Fraud is when a person lies to you, or ‘scams you’, in order to gain an advantage, such as taking your money or learning private information about you. This could be via email, text, phone or in person, either on the street or on your doorstep. 

Some adults may be especially vulnerable to fraud and financial abuse. If you’re concerned about someone you know, contact your local Social Services and ask for Adult Social Care.

With a little knowledge you can protect yourself from fraudsters too. Learn the 10 golden rules to prevent fraud, find out about the most common types of fraud and download The Little Book of Big Scams (PDF 2.7MB) to find out more. An audio version is also available.

10 golden rules to prevent fraud

Remember these 10 golden rules to help you prevent fraud and beat the ‘scammers’.

  1. Be suspicious of all ‘too good to be true’ offers and deals. There are no guaranteed get-rich-quick schemes.

  1. Do not agree to offers or deals immediately. Insist on time to obtain independent or legal advice before making a decision.

  1. Do not hand over money or sign anything until you have checked the credentials of the company or individual.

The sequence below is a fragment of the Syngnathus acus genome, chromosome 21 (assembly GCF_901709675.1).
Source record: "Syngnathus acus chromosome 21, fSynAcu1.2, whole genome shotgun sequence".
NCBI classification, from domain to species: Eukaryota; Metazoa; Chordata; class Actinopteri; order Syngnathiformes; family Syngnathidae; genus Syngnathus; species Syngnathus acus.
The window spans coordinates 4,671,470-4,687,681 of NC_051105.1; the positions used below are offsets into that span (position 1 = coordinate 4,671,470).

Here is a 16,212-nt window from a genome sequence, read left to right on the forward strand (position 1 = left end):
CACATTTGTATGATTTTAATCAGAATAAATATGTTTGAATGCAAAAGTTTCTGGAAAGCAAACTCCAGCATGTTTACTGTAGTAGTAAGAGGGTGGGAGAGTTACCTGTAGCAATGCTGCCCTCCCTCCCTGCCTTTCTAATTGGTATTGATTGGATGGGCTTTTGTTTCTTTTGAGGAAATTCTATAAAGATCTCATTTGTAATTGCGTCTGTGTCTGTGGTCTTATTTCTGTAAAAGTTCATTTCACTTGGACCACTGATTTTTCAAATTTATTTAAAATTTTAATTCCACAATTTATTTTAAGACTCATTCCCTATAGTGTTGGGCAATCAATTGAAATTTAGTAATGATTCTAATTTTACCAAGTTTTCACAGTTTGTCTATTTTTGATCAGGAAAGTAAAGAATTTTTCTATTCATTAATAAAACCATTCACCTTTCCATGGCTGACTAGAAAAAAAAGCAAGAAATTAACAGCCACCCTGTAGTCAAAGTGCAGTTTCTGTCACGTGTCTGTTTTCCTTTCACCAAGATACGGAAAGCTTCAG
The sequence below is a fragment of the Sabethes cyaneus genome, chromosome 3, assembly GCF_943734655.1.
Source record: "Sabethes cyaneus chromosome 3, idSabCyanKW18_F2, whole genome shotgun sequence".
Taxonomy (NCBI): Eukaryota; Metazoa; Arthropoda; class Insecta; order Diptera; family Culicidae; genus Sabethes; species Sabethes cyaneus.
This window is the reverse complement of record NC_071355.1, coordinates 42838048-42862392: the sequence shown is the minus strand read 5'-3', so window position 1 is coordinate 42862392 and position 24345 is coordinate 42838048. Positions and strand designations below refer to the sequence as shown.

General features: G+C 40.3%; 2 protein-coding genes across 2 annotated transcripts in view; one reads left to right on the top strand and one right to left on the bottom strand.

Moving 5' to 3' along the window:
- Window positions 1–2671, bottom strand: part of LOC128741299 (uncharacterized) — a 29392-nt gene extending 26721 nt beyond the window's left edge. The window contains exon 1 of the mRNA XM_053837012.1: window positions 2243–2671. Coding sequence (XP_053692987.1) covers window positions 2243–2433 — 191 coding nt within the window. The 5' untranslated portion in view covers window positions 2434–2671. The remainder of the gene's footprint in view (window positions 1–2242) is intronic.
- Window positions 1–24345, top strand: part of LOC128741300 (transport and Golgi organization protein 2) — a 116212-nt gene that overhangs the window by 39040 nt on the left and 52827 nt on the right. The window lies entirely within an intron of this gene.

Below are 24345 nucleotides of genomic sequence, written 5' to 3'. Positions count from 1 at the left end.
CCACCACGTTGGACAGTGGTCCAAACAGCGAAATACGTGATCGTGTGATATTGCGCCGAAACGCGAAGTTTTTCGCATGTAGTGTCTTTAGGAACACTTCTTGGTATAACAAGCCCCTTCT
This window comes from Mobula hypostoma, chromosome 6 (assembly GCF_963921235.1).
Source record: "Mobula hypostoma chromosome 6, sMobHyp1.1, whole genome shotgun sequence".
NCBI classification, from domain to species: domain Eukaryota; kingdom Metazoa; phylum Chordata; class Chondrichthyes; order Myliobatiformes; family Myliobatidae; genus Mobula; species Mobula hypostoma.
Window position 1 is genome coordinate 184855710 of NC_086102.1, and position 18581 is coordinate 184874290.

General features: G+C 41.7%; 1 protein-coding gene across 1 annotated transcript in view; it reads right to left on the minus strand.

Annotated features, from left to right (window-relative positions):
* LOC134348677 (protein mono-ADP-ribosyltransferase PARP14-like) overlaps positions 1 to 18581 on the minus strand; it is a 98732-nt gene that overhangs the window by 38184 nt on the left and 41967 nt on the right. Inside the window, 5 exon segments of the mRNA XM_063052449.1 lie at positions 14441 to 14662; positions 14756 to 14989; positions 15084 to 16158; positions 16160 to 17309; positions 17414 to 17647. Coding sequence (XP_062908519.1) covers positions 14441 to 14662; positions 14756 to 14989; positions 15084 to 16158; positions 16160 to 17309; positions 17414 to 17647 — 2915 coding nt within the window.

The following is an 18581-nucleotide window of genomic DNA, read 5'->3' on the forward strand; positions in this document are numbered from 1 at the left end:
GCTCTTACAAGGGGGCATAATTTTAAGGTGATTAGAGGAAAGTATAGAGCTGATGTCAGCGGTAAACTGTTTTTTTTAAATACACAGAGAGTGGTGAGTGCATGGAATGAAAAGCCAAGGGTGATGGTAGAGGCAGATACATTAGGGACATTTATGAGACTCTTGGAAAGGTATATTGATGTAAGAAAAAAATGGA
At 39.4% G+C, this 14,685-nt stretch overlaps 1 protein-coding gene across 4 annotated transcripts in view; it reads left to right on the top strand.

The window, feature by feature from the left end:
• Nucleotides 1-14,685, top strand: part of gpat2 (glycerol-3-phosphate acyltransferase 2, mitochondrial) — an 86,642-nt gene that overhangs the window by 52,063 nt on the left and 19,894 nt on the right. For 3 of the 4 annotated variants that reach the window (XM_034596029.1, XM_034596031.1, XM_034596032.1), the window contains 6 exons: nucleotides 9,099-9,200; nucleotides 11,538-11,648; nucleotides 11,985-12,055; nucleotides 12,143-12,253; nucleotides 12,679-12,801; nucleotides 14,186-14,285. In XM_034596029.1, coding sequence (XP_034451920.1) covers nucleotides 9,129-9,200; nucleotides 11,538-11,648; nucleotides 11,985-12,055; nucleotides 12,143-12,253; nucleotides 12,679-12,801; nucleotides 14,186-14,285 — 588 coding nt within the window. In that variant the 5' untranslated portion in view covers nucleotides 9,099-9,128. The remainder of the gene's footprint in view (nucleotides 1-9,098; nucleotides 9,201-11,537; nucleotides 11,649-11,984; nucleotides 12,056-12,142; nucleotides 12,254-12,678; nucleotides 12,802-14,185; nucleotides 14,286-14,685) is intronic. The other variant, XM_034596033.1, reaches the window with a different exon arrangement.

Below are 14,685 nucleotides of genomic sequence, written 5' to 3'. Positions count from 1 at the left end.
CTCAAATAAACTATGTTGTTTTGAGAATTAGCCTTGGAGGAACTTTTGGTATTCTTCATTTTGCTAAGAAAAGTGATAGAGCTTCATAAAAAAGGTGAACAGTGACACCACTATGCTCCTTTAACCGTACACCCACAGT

1. Never send money to anyone you don’t know or trust, whether in the UK or abroad, or use methods of payment that you’re not comfortable with.

  1. Never give banking or personal details to anyone you do not know or trust. This information is valuable so make sure you protect it.

  1. Always log on to a website directly rather than clicking on links provided in an email.

  1. Do not rely solely on glowing testimonials. Find solid, independent evidence of a company’s success.

  1. Always get independent or legal advice if an offer involves money, time or commitment.

  1. If you spot a scam or have been scammed, report it and get help. Contact ActionFraud on 0300 123 2040 or online at Call us on 101 if the suspect is known or still in the area.

  1. Don’t be embarrassed about reporting a scam. Because the scammers are cunning and clever there is no shame in being deceived. By reporting you will make it more difficult for them to deceive others.

Get help or report a scam

If you think you’ve uncovered a scam, have been targeted by a scam or fallen victim to fraudsters, report it to the Met here.

Reporting crime, including fraud, is important. If you don’t tell the authorities, how
do they know it has happened and how can they do anything about it? Remember that if you are a victim of a scam or an attempted scam, however minor, there may be hundreds or thousands of others in a similar position. Your information may form part of one big jigsaw and may be vital to completing the picture.